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Enviros squabble over governor's nominee to Environmental Quality Commission

The Oregonian by Ted Sickinger May 21, 2018

A handful of environmental groups are pushing back against Gov. Kate Brown's appointment to the Environmental Quality Commission because, they contend, he helped redirect millions of taxpayer dollars away from endangered salmon in the Klamath Basin and toward agribusiness.

But the nominee, Greg Addington, says that's a far-fetched story by a group of organizations that got kicked out of the Klamath Basin settlement talks years ago and haven't forgotten about it. Other environmental groups rose up in Addington's defense, saying he's an excellent candidate for the board that oversees the Oregon Department of Environmental Quality.

< Greg Addington

Until December 2015, Addington was the executive director of the Klamath Water Users Association, a nonprofit that advocates for farming and ranching interests in the region. He was heavily involved in the 2010 Klamath Basin Restoration Agreement and the accompanying settlement to remove four dams on the Klamath River.

Two months before he resigned, the U.S. Department of the Interior's inspector general launched an investigation into whistleblowers' complaints. They alleged that an organization closely tied to Addington's, the Klamath Water and Power Agency, had misused millions of dollars that were supposed to benefit fish and wildlife. Instead, they said, the money went to ensure water deliveries for private irrigators.

The inspector general's investigation substantiated most of the whistleblowers' complaints. It concluded that the Bureau of Reclamation lacked the authority to enter into an agreement with the Klamath Water and Power Agency, and that the activities funded did not benefit fish and wildlife, but were used to benefit irrigators, resulting the waste of $32 million.

Oregon Wild, WaterWatch and the Audobon Society of Portland contend that Addington and his organization were instrumental in lobbying for the creation of the Klamath Water and Power Agency, that they shared staff and held joint board meetings, and that he bears some responsibility for the weak rules and oversight surrounding the money.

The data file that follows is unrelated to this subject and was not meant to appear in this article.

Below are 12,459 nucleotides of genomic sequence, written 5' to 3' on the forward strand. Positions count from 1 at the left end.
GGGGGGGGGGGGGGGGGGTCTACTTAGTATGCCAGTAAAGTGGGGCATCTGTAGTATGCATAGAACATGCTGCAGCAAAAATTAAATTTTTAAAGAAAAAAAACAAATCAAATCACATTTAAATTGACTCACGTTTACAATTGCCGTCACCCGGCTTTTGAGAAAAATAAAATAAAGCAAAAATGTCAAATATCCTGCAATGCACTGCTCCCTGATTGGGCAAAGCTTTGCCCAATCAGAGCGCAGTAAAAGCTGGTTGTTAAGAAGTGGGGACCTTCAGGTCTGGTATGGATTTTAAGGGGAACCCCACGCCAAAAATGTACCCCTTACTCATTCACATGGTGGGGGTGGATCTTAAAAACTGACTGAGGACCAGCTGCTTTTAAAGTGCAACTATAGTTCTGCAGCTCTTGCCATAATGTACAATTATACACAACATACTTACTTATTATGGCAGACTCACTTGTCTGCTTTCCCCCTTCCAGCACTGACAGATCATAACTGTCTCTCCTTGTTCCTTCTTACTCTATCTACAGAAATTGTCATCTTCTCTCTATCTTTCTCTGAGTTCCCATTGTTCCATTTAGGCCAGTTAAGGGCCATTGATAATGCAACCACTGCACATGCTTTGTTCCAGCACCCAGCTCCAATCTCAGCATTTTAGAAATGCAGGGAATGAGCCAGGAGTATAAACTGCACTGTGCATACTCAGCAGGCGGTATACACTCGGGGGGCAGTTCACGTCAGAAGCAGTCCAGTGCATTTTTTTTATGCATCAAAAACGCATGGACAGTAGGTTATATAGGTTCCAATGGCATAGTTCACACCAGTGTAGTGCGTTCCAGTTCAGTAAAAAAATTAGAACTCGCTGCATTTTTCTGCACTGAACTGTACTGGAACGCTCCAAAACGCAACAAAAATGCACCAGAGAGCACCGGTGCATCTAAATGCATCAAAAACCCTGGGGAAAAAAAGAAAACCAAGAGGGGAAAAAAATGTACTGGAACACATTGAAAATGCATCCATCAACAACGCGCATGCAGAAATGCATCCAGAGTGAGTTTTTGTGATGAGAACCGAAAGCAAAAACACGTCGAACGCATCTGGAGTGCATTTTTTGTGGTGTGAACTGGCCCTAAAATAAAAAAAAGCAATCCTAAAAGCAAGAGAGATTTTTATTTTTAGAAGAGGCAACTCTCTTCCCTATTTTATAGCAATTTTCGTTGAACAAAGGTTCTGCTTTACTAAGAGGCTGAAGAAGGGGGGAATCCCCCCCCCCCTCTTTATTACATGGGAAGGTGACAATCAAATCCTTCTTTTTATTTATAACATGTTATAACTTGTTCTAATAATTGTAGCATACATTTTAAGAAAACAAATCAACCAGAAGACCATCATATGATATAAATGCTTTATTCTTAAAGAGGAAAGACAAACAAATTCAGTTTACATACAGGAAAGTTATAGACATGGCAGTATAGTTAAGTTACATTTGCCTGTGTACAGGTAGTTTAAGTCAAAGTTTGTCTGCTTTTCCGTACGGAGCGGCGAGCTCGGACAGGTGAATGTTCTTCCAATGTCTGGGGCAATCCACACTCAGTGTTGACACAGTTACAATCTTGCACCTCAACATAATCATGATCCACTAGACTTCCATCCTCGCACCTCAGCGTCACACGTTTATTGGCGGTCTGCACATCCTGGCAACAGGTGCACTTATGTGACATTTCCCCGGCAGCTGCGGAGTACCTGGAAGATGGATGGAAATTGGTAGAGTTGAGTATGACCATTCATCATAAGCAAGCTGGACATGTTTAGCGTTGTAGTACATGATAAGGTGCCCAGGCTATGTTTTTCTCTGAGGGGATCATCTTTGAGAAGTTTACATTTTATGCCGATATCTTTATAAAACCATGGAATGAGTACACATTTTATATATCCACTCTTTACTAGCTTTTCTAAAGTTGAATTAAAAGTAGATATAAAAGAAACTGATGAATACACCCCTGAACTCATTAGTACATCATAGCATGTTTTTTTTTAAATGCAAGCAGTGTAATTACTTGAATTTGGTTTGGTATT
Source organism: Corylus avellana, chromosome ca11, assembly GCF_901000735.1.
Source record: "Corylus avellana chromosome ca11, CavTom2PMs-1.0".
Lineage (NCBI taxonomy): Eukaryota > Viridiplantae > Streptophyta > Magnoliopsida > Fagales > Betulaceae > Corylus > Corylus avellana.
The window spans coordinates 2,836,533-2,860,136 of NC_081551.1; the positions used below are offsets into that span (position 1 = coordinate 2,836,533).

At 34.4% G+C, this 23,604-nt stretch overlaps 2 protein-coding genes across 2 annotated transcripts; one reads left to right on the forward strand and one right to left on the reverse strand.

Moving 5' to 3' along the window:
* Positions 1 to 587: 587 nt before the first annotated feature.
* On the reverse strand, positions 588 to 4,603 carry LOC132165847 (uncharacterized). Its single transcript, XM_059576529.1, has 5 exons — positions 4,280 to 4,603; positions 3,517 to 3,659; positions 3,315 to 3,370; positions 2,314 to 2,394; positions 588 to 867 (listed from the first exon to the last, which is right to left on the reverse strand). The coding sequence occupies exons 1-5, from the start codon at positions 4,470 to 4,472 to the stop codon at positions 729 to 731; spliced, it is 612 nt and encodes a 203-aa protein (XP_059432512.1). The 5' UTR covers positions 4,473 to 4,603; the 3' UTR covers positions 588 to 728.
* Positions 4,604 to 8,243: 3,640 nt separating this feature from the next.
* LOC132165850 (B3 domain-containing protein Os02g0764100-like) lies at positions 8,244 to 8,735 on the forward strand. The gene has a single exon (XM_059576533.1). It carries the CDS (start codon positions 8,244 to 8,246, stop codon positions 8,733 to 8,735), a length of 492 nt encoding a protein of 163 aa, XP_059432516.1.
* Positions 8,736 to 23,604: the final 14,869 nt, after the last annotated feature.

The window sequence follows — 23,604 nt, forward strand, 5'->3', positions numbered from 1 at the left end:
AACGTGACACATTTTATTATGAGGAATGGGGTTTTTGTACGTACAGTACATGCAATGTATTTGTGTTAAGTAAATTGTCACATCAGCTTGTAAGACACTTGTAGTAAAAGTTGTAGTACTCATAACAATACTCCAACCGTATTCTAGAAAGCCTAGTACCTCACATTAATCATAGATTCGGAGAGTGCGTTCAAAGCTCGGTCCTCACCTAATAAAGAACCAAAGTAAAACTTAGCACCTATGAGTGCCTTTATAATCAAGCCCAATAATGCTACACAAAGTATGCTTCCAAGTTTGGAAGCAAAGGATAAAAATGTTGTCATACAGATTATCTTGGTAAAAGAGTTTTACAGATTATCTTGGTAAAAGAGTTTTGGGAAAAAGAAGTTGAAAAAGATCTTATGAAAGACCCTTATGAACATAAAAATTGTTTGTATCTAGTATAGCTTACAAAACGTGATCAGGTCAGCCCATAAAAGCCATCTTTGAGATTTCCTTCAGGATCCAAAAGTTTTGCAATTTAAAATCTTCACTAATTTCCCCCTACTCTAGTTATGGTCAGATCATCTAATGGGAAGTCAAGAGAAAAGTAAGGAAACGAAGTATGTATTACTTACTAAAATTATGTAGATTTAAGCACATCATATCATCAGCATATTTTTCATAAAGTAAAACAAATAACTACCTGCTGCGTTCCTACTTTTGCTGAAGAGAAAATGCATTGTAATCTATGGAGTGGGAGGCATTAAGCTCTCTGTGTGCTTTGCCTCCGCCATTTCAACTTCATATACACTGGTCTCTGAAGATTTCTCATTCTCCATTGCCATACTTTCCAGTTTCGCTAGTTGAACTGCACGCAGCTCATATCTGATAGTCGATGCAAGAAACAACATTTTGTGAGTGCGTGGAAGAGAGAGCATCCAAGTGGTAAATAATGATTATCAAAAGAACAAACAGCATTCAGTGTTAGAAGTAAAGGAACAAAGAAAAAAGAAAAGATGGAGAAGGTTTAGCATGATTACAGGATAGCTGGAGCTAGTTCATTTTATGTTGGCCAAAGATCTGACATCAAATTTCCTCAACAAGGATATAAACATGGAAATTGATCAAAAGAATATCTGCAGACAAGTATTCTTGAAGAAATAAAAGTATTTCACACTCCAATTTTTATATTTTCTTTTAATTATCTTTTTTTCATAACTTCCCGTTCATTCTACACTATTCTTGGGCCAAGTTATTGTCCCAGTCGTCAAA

"Simply put, neither KWAPA nor the money it wasted would never have existed without the lobbying efforts of Addington and KWUA," said Steve Pedery, conservation director at Oregon Wild. "Many of us in the conservation community were stunned when we learned of this nomination. It is pretty shocking that Gov. Brown would nominate a guy who at least bears some of the responsibility for it to serve on the EQC."

The groups wrote to the Oregon Senate last week to oppose Addington's nomination to the Environmental Quality Commission. The confirmation hearings begin Tuesday.

Addington said he spent time with legislators Monday to rebut the allegations in the letter. He said the Klamath Water and Power Agency followed the rules laid out by the Bureau of Reclamation, and that the spending helped wildlife by reducing irrigators' draw on the Klamath River.

"This boiled down to some of these organizations having a real problem with this money being spent on farmers," he said. "The notion that we had the keys to the Treasury and absconded with a bunch of money is ridiculous.

"This money was not wasted. It kept us alive. And I'd do it again."

Paul Simmons, an attorney for the Klamath Water Users Association, said all of the spending by the Klamath Water and Power Agency was out in the open, and that the organization disagreed with the inspector general's after-the-fact conclusions, as did the Bureau of Reclamation.

A number of environmental groups that worked with Addington on the Klamath Basin agreement also wrote to the the Senate to support his candidacy

Steve Rothert, the California director for the conservation group American Rivers, described Addington as "a stand-up guy who doesn't deserve the allegations levied against him. I saw him time and again stand up in defense of agreements that were distasteful, if not outright offensive, to the agricultural community" in order to move the broader agreement forward.

In a letter to the Senate, Rothert said the historic Klamath agreements would not exist without Addington. "American Rivers is confident that Mr. Addington would serve the EQC as a constructive member with great skill and integrity."



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